Skip to Main Content

A Guide To...The Research Process

This guide will walk through the stages of conducting college research with information about how library resources can help you in your research.

Choose a Topic

What is Your Research About?

The first step in the research process is to decide what you are researching. For college assignments, sometimes your topic may be assigned and other times you will be able to choose any topic you'd like. You can also find yourself somewhere in the middle, where your professor will give you a broad topic or guideline for a topic and you’ll be able to choose where to focus your attention. This can be a great opportunity to bring in your own passions and interests and connect them to what you’re learning in your classes.

Be Curious!

Research doesn't have to be (and shouldn't be) boring. If you choose to research something you're curious about, you might find the research process much more interesting and exciting. Remember, research is about learning something new and making new connections and discoveries. If you're interested in your topic, your audience will be too.

Develop Your Research Question(s)

It can be helpful to think of your topic in terms of a question you want to answer. This can move you towards crafting an argument instead of providing a summary or overview of a topic. Think about where information is missing or where there are gaps in your knowledge. What questions do you have about your topic? If you tell a friend about your topic, what questions do they ask? And remember, your research topic doesn't have to be set in stone before you even start researching. It is there to guide you as you discover sources and information.

Find Background Information

Find Background Information

Once you've chosen a topic and thought of research questions, do some background research here to get a sense of what subjects are associated with your topic. This step can also be done before you form your research questions, since the background information you find may help you identify some questions about the topic. You can use textbooks, encyclopedias, and even web sources like a Google Search or Wikipedia to get an overview of your topic and help identify important information like terminology, names, dates, specific events, and more. These may not be sources you end up citing in your paper, but can give you some background information to narrow down your topic and search terms.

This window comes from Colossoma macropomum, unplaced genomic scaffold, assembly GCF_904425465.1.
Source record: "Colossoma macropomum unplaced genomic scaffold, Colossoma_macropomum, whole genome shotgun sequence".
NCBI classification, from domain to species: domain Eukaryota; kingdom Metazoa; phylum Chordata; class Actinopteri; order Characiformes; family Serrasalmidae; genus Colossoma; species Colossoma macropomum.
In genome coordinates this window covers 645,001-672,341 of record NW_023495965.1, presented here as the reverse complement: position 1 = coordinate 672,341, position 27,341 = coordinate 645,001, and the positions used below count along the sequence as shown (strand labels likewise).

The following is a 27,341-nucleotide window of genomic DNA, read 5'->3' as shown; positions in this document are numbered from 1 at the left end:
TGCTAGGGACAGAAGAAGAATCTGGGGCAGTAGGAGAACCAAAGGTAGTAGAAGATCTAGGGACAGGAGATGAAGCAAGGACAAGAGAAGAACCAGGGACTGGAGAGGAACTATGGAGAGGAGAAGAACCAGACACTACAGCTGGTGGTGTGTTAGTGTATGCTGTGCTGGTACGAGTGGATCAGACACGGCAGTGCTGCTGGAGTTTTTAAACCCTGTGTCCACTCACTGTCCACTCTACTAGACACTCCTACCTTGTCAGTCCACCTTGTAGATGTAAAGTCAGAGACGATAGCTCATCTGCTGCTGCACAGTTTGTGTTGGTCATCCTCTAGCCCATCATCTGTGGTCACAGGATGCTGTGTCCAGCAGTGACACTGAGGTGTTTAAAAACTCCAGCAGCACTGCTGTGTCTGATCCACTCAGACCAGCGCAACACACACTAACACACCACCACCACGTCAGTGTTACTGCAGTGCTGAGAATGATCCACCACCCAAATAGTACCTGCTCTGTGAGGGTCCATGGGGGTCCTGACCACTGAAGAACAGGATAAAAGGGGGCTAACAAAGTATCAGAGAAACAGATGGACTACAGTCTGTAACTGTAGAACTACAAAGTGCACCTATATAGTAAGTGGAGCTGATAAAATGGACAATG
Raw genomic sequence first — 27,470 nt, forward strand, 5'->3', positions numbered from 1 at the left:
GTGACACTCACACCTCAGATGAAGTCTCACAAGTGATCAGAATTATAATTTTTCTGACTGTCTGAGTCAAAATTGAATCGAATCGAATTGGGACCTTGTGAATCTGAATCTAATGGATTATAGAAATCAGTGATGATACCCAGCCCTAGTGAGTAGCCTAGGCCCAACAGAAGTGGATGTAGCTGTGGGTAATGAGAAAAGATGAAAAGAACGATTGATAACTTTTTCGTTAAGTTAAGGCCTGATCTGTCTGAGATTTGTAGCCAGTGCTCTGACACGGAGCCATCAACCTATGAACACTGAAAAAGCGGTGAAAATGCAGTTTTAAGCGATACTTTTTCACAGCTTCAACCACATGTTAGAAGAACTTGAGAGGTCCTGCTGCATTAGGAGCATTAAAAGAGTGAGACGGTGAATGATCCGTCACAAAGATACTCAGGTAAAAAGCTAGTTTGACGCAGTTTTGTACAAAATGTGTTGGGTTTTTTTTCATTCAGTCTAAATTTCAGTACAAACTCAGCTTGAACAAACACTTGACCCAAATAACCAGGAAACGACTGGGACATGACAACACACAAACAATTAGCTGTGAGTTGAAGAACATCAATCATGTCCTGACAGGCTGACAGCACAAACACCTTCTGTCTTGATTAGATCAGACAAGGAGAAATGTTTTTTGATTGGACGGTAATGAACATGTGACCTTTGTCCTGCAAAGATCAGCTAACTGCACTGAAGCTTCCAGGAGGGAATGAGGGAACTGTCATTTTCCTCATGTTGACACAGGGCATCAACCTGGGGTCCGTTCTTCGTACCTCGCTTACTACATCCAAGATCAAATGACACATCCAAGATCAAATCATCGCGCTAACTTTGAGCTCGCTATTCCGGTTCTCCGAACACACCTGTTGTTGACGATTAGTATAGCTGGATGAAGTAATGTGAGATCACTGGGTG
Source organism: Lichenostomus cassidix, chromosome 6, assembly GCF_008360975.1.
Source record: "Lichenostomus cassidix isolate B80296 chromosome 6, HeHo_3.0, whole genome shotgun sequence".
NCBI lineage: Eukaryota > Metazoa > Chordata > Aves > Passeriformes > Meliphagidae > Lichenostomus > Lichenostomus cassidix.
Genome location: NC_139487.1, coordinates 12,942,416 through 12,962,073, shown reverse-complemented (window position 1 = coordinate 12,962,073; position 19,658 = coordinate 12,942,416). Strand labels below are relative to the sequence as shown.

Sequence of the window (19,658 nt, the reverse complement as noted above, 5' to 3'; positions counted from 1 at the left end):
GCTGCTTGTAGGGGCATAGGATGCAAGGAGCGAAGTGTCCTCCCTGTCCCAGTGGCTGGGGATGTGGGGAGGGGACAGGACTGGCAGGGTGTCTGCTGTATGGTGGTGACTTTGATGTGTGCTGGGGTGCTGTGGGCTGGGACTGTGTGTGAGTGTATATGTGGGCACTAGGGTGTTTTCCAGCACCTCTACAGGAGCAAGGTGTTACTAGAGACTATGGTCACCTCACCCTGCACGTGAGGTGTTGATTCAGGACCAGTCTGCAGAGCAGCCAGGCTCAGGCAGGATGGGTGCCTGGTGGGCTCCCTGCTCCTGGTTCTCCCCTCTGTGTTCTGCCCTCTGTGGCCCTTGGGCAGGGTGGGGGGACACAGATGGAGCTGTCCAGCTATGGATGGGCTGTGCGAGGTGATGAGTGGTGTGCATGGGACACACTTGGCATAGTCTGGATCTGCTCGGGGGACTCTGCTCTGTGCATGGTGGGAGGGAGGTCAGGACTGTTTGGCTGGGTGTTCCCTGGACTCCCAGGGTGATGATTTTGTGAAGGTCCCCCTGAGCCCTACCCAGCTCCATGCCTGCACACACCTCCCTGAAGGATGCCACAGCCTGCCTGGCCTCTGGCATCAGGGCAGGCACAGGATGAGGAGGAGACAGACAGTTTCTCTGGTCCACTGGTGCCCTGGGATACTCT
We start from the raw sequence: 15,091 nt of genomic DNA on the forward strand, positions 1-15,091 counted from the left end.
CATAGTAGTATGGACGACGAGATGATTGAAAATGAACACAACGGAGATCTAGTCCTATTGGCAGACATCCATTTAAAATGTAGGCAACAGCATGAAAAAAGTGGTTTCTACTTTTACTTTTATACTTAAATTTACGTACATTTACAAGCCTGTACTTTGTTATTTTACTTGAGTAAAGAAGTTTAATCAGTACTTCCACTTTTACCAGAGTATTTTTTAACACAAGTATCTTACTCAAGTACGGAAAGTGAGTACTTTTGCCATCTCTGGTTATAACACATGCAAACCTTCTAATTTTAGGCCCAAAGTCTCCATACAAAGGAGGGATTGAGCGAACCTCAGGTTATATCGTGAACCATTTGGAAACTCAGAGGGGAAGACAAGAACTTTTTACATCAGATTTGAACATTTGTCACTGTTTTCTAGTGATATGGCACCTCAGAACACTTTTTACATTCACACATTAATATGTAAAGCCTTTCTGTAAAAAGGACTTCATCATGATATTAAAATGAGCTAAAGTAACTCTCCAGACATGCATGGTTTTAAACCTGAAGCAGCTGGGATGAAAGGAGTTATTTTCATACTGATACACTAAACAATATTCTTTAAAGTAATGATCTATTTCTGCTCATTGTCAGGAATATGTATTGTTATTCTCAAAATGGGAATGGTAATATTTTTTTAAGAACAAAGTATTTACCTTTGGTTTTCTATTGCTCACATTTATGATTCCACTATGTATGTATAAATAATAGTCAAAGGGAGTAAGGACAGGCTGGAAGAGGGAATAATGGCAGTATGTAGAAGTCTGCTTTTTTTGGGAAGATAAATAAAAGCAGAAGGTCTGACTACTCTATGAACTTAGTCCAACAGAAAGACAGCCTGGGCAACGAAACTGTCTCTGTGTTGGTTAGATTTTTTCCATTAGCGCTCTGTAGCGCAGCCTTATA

Databases for Background Research

Below are links to some Library encyclopedias and databases that can help provide an overview of a topic. This is not an exhaustive list - visit our A-Z Databases list and select "Encyclopedias, Dictionaries & More" in the "Database Type" dropdown menu for more.

Identify Keywords

Identify Keywords

Keywords are terms we use when searching for information. Searching in a library database is a little different from how you might be used to searching in a search engine like Google. In a search engine, you can type in entire phrases or questions and the algorithm will be able to parse through that to return the results you want. In a database or library search, you need to be more precise. By choosing your keywords strategically, you can maximize your search to make sure you're getting the information you want.

  1. To identify keywords, start with your research topic or question. What are the key words or phrases in your question that sum up your topic? Write those words down. 
    • Example: What is the impact of social media on teenagerscommunication skills
    • From this research question, the words and phrases "impact," "social media," "teenagers," and "communication skills" are potential keywords.
  2. Now, look at your keywords and think about what other words or phrases can be used to mean the same thing. 
    • For example, "impact" may also be called "effect," "influence," "outcome," or "result." If you're looking at social media, you may decide to include specific social media sites like Twitter, Instagram, or TikTok.
  3. Think about what narrower or broader terms you can use. 
    • For the term "teenagers," you could also use the terms "youth" or "generation z" if you wanted to be more broad, or "teenage girls," "teenage boys," or "high school students" to get more narrow results.

Keyword Chart